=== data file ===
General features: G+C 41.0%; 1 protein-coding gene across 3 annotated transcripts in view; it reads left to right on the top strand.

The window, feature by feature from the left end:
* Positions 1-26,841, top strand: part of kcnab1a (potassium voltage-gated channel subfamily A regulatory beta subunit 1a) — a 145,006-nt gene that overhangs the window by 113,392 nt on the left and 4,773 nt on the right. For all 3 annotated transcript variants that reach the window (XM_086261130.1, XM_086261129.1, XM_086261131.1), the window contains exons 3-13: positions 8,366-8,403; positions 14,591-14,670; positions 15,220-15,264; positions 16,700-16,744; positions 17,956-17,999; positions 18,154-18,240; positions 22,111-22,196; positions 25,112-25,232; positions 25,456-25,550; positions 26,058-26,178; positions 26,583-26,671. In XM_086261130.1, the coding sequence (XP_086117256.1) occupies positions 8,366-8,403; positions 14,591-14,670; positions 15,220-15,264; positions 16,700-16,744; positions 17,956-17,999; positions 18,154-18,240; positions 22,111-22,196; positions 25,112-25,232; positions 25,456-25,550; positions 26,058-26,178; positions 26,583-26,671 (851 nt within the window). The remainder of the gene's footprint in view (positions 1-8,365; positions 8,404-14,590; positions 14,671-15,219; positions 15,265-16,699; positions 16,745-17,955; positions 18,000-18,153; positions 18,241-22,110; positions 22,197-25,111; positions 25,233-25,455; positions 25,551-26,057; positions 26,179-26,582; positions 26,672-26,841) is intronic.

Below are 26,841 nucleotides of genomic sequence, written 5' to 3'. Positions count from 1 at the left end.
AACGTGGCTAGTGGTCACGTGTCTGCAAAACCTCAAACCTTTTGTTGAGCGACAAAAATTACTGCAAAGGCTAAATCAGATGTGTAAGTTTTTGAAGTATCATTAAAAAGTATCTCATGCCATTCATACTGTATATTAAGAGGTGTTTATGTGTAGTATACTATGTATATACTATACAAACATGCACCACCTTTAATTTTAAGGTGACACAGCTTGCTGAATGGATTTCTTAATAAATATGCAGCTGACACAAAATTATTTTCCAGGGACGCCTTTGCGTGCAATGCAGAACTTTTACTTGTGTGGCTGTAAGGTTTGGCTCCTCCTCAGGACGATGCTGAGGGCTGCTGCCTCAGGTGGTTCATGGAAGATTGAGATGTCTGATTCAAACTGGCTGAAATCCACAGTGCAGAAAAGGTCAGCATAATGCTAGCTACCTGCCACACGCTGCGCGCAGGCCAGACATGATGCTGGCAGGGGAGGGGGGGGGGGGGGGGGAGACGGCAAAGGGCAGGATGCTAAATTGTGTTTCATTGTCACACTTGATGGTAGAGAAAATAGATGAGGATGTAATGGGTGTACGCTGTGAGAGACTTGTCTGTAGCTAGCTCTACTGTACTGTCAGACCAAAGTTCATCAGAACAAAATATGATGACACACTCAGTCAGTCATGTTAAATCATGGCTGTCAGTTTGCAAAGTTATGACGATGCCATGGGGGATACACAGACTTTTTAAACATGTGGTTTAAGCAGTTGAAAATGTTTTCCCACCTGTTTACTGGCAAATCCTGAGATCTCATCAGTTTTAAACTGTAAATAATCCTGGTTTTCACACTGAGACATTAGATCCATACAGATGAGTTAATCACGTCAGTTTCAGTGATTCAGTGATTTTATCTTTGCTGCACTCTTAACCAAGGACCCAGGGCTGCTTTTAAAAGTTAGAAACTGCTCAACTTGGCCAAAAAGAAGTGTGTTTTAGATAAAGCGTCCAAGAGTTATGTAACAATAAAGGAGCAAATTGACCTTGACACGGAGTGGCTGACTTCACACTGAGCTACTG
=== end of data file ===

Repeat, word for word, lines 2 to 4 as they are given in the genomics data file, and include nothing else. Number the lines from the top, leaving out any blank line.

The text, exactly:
The window, feature by feature from the left end:
* Positions 1-26,841, top strand: part of kcnab1a (potassium voltage-gated channel subfamily A regulatory beta subunit 1a) — a 145,006-nt gene that overhangs the window by 113,392 nt on the left and 4,773 nt on the right. For all 3 annotated transcript variants that reach the window (XM_086261130.1, XM_086261129.1, XM_086261131.1), the window contains exons 3-13: positions 8,366-8,403; positions 14,591-14,670; positions 15,220-15,264; positions 16,700-16,744; positions 17,956-17,999; positions 18,154-18,240; positions 22,111-22,196; positions 25,112-25,232; positions 25,456-25,550; positions 26,058-26,178; positions 26,583-26,671. In XM_086261130.1, the coding sequence (XP_086117256.1) occupies positions 8,366-8,403; positions 14,591-14,670; positions 15,220-15,264; positions 16,700-16,744; positions 17,956-17,999; positions 18,154-18,240; positions 22,111-22,196; positions 25,112-25,232; positions 25,456-25,550; positions 26,058-26,178; positions 26,583-26,671 (851 nt within the window). The remainder of the gene's footprint in view (positions 1-8,365; positions 8,404-14,590; positions 14,671-15,219; positions 15,265-16,699; positions 16,745-17,955; positions 18,000-18,153; positions 18,241-22,110; positions 22,197-25,111; positions 25,233-25,455; positions 25,551-26,057; positions 26,179-26,582; positions 26,672-26,841) is intronic.

Below are 26,841 nucleotides of genomic sequence, written 5' to 3'. Positions count from 1 at the left end.